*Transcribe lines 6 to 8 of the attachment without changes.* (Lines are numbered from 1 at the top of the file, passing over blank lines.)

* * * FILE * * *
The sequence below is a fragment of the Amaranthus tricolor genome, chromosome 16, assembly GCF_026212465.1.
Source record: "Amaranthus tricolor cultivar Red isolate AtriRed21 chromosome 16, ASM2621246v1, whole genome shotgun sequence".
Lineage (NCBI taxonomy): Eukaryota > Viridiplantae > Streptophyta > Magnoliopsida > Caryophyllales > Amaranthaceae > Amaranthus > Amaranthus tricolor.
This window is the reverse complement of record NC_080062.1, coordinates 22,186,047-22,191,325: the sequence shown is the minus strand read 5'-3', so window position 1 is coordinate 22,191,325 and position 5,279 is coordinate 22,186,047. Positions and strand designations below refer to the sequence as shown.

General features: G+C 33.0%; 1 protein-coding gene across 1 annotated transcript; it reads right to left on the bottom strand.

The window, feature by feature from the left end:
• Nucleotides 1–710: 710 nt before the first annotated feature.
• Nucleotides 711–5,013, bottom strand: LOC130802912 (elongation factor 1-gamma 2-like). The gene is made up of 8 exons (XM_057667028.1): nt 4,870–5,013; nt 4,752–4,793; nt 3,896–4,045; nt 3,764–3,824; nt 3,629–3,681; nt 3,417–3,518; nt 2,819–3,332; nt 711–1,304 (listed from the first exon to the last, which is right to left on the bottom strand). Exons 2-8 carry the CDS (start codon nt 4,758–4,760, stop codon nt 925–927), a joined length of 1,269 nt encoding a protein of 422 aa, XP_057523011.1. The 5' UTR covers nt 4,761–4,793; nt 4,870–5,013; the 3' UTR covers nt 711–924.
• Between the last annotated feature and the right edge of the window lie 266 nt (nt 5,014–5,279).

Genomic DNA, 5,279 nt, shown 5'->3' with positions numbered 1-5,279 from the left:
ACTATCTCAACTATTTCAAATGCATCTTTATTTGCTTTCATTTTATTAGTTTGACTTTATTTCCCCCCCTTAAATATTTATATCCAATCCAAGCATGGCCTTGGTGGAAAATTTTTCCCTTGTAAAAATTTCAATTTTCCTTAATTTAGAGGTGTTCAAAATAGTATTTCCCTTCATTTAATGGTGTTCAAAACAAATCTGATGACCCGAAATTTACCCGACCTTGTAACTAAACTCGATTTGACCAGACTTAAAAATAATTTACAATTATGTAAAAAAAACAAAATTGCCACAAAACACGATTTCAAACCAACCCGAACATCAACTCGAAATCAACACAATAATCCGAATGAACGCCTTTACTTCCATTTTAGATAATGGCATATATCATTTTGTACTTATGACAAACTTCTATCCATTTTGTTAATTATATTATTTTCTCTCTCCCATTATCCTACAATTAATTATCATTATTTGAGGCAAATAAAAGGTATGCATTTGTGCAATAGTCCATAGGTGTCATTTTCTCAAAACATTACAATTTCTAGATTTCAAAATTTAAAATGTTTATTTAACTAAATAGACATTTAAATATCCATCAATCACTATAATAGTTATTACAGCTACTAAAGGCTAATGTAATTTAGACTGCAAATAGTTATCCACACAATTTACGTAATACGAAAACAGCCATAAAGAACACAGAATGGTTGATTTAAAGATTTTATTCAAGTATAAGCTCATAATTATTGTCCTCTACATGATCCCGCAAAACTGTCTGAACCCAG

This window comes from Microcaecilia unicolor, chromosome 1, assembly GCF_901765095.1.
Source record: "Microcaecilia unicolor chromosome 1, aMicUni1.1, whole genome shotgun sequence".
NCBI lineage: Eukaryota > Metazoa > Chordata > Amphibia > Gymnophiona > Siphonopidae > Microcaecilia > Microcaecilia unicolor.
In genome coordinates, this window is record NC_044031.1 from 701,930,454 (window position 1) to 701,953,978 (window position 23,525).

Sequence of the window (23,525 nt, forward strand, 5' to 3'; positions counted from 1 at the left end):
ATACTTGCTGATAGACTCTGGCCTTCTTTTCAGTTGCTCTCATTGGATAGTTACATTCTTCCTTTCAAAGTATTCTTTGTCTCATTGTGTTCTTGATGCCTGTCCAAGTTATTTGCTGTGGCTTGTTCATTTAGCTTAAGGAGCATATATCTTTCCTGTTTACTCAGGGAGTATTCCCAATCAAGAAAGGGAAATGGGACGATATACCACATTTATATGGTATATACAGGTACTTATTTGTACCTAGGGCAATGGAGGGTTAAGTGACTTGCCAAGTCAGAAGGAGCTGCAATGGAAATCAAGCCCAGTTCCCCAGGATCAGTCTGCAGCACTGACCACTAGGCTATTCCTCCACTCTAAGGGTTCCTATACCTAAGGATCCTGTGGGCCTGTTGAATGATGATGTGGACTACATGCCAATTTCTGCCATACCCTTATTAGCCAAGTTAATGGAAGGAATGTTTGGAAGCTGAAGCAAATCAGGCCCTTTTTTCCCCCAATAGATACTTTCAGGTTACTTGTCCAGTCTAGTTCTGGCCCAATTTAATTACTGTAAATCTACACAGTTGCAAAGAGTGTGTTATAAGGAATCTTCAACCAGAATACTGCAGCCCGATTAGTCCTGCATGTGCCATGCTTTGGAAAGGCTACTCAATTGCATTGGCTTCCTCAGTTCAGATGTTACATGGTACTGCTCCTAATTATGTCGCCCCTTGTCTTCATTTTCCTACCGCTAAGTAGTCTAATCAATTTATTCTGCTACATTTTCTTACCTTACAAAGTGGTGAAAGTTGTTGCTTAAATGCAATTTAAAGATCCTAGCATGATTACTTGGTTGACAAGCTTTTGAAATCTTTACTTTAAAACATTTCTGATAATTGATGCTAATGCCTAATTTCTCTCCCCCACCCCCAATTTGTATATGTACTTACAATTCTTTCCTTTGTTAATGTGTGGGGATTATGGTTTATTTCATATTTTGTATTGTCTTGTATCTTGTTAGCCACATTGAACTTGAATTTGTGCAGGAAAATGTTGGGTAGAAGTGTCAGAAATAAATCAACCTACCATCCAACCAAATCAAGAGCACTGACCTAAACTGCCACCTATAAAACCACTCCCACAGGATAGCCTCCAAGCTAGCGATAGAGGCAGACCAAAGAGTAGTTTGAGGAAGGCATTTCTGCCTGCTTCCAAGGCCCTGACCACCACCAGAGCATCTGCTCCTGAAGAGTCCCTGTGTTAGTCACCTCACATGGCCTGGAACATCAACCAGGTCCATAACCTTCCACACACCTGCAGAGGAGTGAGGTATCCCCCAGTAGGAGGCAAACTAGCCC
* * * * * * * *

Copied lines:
The window, feature by feature from the left end:
• Nucleotides 1–710: 710 nt before the first annotated feature.
• Nucleotides 711–5,013, bottom strand: LOC130802912 (elongation factor 1-gamma 2-like). The gene is made up of 8 exons (XM_057667028.1): nt 4,870–5,013; nt 4,752–4,793; nt 3,896–4,045; nt 3,764–3,824; nt 3,629–3,681; nt 3,417–3,518; nt 2,819–3,332; nt 711–1,304 (listed from the first exon to the last, which is right to left on the bottom strand). Exons 2-8 carry the CDS (start codon nt 4,758–4,760, stop codon nt 925–927), a joined length of 1,269 nt encoding a protein of 422 aa, XP_057523011.1. The 5' UTR covers nt 4,761–4,793; nt 4,870–5,013; the 3' UTR covers nt 711–924.